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Celebrating Juneteenth

A City Divided: The Civil War, Philadelphia, and the Union League

 A City Divided: The Civil War, Philadelphia, and the Union League is currently on display in The Sir John Templeton Heritage Center through June 2024. The Heritage Center is home to the Legacy Foundation; the space is a celebration of the rich history, heritage and traditions of The Union League of Philadelphia, and serves as a portal to the community. The Legacy Foundation encourages members, scholars, students and others to view, research and interact with the history and collections through both the rotating exhibitions and the research center. The Legacy Foundation is dedicated to the same tenets of freedom and free enterprise upon which the Union League was founded, and through historic preservation, education, and scholarship promotes these values and ideals, inspiring more educated, engaged, and responsible citizens.

Philadelphia during the American Civil War was a city divided.  Many supported the South and slavery – they openly called for Lincoln to quit the war. In this desperate moment, The Union League of Philadelphia was founded.  Its goal was to make the case that Philadelphians support Lincoln, Union, and abolition.  The success of the League created a patriotic movement that spread throughout the North and made certain that the Union would be preserved.
Public Hours:
Tuesday and Thursday, 3:00–6:00pm
Second Saturday of every month, 1:00–4:00pm
To visit during these hours, please ring the doorbell at the street level door on Broad Street.
For more information:
The Union League Legacy Foundation
The Heritage Center of the Union League
140 South Broad Street
Philadelphia, PA 19102
call: 215.587.5596
Tags: Collection

Slavery and Liberty at America’s Founding

In honor of Black History Month, on February 28 at 7:00pm, the Civil War Museum of Philadelphia proudly partners with the National Constitution Center and with the generous support of  Citizens in presenting:  Historians Harold Holzer, author of several books on President Abraham Lincoln, including Lincoln: How Abraham Lincoln Ended Slavery in America; and Manisha Sinha, author of The Slave's Cause: A History of Abolition; join Edward Larson for a conversation on Larson’s new book, American Inheritance: Liberty and Slavery in the Birth of a Nation, 1765-1795, to explore the paradox of liberty and slavery in Revolutionary America through the Civil War era.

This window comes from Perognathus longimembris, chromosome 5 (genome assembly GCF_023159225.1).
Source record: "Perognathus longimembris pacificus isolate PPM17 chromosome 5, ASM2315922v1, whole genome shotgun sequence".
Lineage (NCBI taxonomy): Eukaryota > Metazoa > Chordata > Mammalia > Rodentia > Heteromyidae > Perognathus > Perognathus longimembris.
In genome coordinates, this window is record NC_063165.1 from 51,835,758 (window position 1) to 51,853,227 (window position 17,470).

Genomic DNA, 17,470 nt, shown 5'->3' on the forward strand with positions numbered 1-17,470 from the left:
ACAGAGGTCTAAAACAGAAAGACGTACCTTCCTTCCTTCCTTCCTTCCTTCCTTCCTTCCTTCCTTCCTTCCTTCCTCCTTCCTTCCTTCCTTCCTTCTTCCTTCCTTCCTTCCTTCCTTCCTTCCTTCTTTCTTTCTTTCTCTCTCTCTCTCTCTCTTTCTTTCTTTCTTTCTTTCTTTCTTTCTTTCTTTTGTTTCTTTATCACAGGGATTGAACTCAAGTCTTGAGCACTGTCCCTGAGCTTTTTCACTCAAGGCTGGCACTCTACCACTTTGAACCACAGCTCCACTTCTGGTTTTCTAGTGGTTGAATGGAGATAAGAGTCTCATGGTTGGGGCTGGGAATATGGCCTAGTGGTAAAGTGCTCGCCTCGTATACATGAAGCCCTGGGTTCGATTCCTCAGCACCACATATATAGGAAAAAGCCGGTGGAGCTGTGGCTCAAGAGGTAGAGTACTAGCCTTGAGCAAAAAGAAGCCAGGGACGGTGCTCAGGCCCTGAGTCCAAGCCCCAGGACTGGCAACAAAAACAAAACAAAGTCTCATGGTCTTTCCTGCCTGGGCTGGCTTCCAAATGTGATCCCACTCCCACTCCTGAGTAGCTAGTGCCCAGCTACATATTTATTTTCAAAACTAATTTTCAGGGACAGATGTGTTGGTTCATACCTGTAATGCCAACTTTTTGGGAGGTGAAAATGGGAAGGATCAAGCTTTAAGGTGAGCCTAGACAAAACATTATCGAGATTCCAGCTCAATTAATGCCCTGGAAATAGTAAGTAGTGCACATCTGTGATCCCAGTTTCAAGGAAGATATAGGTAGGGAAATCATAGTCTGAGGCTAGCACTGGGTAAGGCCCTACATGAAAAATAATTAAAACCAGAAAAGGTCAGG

Jeffrey Rosen, president and CEO of the National Constitution Center, moderates.

Tags: Slavery

"Vigilance: The Life of William Still, Father of the Underground Railroad"

The Civil War Museum of Philadelphia proudly sponsors on Thursday, January 26, LancasterHistory's first Regional History Colloquium of 2023 featuring Towson University’s Dr. Andrew Diemer discussing his latest book, Vigilance: The Life of William Still, Father of the Underground Railroad.

William Still was born free in New Jersey, the youngest son of parents who escaped from slavery on the eastern shore of Maryland. In the decades leading up to the Civil War, Still organized an abolitionist network that aided hundreds of freedom seekers who passed through Pennsylvania. Still published the stories of these freedom seekers in one of the most important manuscripts to document that secretive network. Towson University professor Dr. Andrew Diemer joins LancasterHistory to discuss his new biography of William Still, the Father of the Underground Railroad.

Andrew Diemer, Ph.D. is Associate Professor of History at Towson University, where he has taught since 2011. He received his Ph.D. from Temple University, and is the author of The Politics of Black Citizenship: Free African Americans in the Mid-Atlantic Borderland, 1817-1863 (University of Georgia Press, 2016). He lives in Philadelphia, Pennsylvania.

Tags: Slavery